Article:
Rav Aharon Leib Steinman zt”l (Mipekudecha Esbonein 1:79) quotes from the Arizal that the posuk that states that “there is no one perfect who does not sin (yecheta)” does not necessarily refer to a real transgression. It refers to a person who has not perfected himself to the extent to which he is able. This, too, is considered a sin, which is referenced by Yeshayahu as “rote learning.”

The Chazon Ish (Maaseh Ish, page 181) used to tell a frightening story to illustrate this concept. He explains that people sometimes mistakenly label a person as religious in one area but lacking in another. For instance, he seems to be very frum in his dealings with Hashem but is not so perfect in his dealings with his fellow man. The Chazon Ish states authoritatively that this person is under the control of his evil inclination and not vice versa. It is just that he hasn’t been tested as much in his bein adam laMakom, his relations with Hashem. Just such a man was expecting an important visitor on Friday night but had forgotten to add enough oil to the kerosene lamp. Suddenly, when the lamp was about to go out and there was a knock at the door, the generally “religious” man couldn’t control himself and added fuel so that he would not be embarrassed. The Chazon Ish added sadly that this man was not actually religious. He had never worked on himself to the point where he could not be mechallel Shabbos. It had just never come up. He concluded that the problem was what Yeshayahu had pointed out long ago: People act without thought and certainly without constantly upgrading the threshold of their yiras Shomayim, the quality of their being G-d-fearing.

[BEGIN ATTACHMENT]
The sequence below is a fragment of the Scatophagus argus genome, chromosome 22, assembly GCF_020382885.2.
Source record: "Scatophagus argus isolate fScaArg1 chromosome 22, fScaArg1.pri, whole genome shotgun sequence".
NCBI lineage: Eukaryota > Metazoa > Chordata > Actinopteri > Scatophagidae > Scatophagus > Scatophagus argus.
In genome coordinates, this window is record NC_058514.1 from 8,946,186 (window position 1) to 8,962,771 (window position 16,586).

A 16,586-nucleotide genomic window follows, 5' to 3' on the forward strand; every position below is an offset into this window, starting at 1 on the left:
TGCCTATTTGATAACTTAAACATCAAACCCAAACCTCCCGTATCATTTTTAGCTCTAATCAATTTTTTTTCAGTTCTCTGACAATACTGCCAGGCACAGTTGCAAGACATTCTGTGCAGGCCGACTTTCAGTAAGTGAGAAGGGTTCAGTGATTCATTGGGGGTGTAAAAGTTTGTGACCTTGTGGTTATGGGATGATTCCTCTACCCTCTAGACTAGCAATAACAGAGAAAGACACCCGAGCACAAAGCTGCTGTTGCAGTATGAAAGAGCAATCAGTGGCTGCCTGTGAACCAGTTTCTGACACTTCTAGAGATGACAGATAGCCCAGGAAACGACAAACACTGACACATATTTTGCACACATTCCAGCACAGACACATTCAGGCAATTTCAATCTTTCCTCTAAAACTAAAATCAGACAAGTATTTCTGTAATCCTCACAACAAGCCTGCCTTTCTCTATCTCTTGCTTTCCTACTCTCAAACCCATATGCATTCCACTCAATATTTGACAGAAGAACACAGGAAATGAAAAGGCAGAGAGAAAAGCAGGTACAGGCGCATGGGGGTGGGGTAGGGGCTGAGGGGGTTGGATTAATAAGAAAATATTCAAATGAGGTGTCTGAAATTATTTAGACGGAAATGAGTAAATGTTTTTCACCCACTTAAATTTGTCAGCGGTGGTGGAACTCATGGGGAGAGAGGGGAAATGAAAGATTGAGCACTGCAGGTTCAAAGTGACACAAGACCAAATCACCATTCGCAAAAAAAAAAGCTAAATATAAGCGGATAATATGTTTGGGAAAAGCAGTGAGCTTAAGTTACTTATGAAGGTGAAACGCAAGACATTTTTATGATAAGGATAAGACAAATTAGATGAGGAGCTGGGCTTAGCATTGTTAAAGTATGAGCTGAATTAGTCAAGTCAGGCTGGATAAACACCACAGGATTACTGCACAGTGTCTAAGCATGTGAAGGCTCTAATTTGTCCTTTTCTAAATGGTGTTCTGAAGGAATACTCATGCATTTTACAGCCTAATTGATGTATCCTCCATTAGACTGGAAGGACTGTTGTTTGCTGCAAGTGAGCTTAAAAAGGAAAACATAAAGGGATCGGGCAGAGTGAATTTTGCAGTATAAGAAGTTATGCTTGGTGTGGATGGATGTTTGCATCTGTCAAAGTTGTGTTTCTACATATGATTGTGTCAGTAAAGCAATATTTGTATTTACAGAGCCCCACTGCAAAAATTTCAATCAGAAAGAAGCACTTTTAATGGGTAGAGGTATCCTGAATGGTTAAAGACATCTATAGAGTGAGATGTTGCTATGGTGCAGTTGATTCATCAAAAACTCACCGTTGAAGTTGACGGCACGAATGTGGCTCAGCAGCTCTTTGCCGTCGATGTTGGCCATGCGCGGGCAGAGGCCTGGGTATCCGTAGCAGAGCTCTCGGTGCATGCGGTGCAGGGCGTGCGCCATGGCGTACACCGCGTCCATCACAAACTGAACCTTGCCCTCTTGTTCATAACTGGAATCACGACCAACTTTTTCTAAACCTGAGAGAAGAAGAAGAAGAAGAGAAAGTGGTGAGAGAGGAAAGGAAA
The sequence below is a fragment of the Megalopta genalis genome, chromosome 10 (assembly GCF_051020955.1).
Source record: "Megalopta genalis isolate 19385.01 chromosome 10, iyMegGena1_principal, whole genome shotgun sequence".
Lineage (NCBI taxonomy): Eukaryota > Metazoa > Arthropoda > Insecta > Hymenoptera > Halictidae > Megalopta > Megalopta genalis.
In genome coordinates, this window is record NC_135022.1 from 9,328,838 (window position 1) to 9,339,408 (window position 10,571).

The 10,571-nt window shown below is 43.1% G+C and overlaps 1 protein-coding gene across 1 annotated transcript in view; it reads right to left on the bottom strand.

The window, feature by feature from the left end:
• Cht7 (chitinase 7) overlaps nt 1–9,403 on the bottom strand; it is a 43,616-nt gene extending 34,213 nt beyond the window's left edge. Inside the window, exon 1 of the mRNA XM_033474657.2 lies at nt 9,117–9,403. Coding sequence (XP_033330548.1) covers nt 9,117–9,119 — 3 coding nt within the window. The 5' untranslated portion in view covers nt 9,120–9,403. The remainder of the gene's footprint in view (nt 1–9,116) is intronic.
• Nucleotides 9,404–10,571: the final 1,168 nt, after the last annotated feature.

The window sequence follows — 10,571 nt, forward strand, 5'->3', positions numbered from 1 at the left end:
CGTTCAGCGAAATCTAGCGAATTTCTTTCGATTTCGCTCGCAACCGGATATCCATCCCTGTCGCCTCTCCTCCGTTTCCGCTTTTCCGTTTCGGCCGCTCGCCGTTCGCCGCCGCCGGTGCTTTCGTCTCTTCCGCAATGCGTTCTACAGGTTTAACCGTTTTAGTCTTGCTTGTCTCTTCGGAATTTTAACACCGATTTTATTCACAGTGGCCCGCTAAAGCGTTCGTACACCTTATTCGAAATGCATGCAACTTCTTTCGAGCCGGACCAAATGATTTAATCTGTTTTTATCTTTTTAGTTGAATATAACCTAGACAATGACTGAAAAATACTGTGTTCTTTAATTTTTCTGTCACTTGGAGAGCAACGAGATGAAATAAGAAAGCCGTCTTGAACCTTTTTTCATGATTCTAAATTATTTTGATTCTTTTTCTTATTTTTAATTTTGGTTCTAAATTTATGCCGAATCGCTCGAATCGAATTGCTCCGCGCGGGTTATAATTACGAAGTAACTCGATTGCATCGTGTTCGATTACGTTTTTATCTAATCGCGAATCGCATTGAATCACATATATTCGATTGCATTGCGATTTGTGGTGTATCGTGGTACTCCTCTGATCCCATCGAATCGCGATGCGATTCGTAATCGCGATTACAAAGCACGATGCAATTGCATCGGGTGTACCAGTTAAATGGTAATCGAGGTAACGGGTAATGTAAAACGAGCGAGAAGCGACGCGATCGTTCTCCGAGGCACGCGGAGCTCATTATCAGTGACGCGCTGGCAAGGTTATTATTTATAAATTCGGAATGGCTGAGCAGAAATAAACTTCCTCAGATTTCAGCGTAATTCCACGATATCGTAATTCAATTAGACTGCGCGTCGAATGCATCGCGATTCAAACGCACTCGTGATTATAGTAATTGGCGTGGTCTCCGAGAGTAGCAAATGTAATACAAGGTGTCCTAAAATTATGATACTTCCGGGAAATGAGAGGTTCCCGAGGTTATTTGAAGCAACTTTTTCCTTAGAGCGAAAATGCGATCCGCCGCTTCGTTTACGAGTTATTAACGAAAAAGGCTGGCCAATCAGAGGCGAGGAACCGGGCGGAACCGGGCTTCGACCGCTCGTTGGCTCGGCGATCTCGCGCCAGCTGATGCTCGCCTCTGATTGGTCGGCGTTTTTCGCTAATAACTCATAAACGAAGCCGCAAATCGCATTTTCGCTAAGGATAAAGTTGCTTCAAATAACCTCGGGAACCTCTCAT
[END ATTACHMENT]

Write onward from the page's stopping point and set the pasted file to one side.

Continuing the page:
Elul is indeed the ideal time to add as many mitzvos as possible to our arsenal of good deeds. However, unlike secretarial school, it cannot be done without thought and consideration. If we join these two concepts – many mitzvos, performed with feeling and depth – Hashem will surely send us all the brachos we seek for the New Year.